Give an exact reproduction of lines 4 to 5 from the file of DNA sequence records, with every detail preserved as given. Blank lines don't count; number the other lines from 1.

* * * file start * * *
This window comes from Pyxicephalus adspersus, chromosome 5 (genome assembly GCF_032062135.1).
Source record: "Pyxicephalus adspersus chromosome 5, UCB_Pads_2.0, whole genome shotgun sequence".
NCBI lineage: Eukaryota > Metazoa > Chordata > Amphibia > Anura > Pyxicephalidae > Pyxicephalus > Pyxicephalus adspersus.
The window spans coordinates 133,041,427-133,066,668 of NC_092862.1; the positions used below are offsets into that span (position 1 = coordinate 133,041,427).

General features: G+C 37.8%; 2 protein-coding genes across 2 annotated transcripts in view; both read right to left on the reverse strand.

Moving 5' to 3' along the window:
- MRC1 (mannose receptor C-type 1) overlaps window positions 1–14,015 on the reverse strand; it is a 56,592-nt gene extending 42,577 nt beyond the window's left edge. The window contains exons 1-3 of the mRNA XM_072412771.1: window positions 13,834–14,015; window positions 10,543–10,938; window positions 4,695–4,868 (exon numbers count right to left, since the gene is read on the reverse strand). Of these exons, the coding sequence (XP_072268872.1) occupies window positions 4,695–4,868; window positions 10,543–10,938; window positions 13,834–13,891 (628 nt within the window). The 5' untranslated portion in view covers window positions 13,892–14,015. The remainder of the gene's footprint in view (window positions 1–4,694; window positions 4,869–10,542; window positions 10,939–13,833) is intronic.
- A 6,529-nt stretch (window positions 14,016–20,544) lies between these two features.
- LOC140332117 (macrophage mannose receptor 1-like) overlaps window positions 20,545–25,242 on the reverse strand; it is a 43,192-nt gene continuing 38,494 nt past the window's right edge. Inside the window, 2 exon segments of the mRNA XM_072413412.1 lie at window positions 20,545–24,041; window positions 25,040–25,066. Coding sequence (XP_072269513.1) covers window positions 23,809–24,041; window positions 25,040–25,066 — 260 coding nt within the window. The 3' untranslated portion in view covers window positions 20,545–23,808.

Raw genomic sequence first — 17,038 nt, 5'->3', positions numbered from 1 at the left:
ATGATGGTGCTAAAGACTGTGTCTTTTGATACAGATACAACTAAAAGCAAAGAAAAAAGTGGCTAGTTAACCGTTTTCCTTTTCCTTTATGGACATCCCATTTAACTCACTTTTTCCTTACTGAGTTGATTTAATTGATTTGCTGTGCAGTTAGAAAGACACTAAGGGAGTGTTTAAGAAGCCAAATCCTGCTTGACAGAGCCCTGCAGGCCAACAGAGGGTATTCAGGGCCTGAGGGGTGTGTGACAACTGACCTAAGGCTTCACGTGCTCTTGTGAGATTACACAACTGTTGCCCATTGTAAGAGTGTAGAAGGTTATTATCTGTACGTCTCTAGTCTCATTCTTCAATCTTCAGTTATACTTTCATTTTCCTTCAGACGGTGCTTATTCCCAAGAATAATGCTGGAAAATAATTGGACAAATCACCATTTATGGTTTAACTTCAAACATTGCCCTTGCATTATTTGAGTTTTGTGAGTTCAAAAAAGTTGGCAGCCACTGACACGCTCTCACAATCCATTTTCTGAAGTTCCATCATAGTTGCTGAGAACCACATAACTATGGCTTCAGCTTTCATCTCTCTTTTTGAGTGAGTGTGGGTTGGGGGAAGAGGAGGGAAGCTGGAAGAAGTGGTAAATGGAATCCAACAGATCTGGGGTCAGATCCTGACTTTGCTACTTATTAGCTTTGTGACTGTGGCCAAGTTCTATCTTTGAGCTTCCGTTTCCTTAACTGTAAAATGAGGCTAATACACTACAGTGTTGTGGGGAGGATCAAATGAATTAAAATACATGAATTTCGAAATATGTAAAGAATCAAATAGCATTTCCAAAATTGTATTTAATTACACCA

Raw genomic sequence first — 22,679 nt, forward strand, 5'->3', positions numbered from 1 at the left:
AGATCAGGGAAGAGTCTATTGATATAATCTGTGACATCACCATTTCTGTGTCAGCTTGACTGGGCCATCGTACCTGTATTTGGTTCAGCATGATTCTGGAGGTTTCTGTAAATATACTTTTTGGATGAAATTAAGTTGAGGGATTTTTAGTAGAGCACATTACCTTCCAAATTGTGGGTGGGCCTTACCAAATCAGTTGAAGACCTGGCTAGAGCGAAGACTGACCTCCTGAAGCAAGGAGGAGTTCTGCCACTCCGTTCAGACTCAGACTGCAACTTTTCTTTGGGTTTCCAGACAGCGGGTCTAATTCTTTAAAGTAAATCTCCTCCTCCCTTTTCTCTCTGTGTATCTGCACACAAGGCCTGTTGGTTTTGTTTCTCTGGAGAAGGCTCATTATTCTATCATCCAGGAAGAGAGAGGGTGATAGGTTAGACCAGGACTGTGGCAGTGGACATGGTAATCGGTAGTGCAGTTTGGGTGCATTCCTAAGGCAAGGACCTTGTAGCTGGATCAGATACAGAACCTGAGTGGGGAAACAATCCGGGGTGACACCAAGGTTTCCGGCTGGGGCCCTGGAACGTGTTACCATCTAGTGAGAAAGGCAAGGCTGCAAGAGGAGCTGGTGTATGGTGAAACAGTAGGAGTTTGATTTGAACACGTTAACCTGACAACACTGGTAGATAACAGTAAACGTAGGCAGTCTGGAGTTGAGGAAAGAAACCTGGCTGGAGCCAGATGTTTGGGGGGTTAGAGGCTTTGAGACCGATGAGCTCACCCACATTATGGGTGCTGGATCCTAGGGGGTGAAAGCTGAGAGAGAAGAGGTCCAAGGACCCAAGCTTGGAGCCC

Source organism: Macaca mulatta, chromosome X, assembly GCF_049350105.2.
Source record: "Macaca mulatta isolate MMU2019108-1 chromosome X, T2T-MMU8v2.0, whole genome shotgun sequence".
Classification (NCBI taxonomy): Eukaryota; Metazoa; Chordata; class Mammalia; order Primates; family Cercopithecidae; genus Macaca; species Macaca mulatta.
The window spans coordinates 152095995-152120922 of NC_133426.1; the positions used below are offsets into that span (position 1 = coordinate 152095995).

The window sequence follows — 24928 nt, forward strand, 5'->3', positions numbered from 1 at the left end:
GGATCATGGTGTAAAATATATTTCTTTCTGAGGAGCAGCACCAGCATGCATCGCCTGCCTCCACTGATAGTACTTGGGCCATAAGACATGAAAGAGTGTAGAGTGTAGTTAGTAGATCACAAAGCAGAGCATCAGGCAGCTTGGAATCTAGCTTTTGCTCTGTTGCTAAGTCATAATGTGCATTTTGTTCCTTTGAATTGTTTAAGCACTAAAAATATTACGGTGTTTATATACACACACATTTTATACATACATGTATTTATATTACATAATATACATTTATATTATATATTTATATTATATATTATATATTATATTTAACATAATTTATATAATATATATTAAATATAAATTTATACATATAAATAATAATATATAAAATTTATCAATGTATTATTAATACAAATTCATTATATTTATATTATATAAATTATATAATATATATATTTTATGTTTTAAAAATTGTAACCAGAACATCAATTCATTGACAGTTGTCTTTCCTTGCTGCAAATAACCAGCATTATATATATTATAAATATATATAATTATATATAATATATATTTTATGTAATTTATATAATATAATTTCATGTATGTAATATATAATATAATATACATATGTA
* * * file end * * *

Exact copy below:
The window spans coordinates 133,041,427-133,066,668 of NC_092862.1; the positions used below are offsets into that span (position 1 = coordinate 133,041,427).

General features: G+C 37.8%; 2 protein-coding genes across 2 annotated transcripts in view; both read right to left on the reverse strand.